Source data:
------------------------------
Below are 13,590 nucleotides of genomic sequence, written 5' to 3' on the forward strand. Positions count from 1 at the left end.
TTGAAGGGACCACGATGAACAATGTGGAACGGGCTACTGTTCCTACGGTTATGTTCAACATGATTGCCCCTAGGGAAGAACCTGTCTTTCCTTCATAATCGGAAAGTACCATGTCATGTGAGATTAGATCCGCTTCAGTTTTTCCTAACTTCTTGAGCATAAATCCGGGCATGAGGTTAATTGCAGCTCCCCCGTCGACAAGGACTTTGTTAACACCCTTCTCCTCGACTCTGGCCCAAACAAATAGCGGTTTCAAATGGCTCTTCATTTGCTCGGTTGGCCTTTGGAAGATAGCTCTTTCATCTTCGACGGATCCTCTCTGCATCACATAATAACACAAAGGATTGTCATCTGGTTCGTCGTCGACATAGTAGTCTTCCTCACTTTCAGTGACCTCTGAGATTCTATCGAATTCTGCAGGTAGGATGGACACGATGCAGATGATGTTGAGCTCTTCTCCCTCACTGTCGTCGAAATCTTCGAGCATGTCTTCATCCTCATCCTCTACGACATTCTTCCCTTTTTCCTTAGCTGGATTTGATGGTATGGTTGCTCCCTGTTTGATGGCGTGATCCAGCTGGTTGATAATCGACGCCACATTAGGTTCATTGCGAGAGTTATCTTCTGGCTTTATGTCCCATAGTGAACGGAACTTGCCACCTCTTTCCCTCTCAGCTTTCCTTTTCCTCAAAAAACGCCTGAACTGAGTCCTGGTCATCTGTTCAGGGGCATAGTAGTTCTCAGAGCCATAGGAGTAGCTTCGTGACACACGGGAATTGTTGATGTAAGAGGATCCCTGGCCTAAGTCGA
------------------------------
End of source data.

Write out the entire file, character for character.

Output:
Below are 13,590 nucleotides of genomic sequence, written 5' to 3' on the forward strand. Positions count from 1 at the left end.
TTGAAGGGACCACGATGAACAATGTGGAACGGGCTACTGTTCCTACGGTTATGTTCAACATGATTGCCCCTAGGGAAGAACCTGTCTTTCCTTCATAATCGGAAAGTACCATGTCATGTGAGATTAGATCCGCTTCAGTTTTTCCTAACTTCTTGAGCATAAATCCGGGCATGAGGTTAATTGCAGCTCCCCCGTCGACAAGGACTTTGTTAACACCCTTCTCCTCGACTCTGGCCCAAACAAATAGCGGTTTCAAATGGCTCTTCATTTGCTCGGTTGGCCTTTGGAAGATAGCTCTTTCATCTTCGACGGATCCTCTCTGCATCACATAATAACACAAAGGATTGTCATCTGGTTCGTCGTCGACATAGTAGTCTTCCTCACTTTCAGTGACCTCTGAGATTCTATCGAATTCTGCAGGTAGGATGGACACGATGCAGATGATGTTGAGCTCTTCTCCCTCACTGTCGTCGAAATCTTCGAGCATGTCTTCATCCTCATCCTCTACGACATTCTTCCCTTTTTCCTTAGCTGGATTTGATGGTATGGTTGCTCCCTGTTTGATGGCGTGATCCAGCTGGTTGATAATCGACGCCACATTAGGTTCATTGCGAGAGTTATCTTCTGGCTTTATGTCCCATAGTGAACGGAACTTGCCACCTCTTTCCCTCTCAGCTTTCCTTTTCCTCAAAAAACGCCTGAACTGAGTCCTGGTCATCTGTTCAGGGGCATAGTAGTTCTCAGAGCCATAGGAGTAGCTTCGTGACACACGGGAATTGTTGATGTAAGAGGATCCCTGGCCTAAGTCGA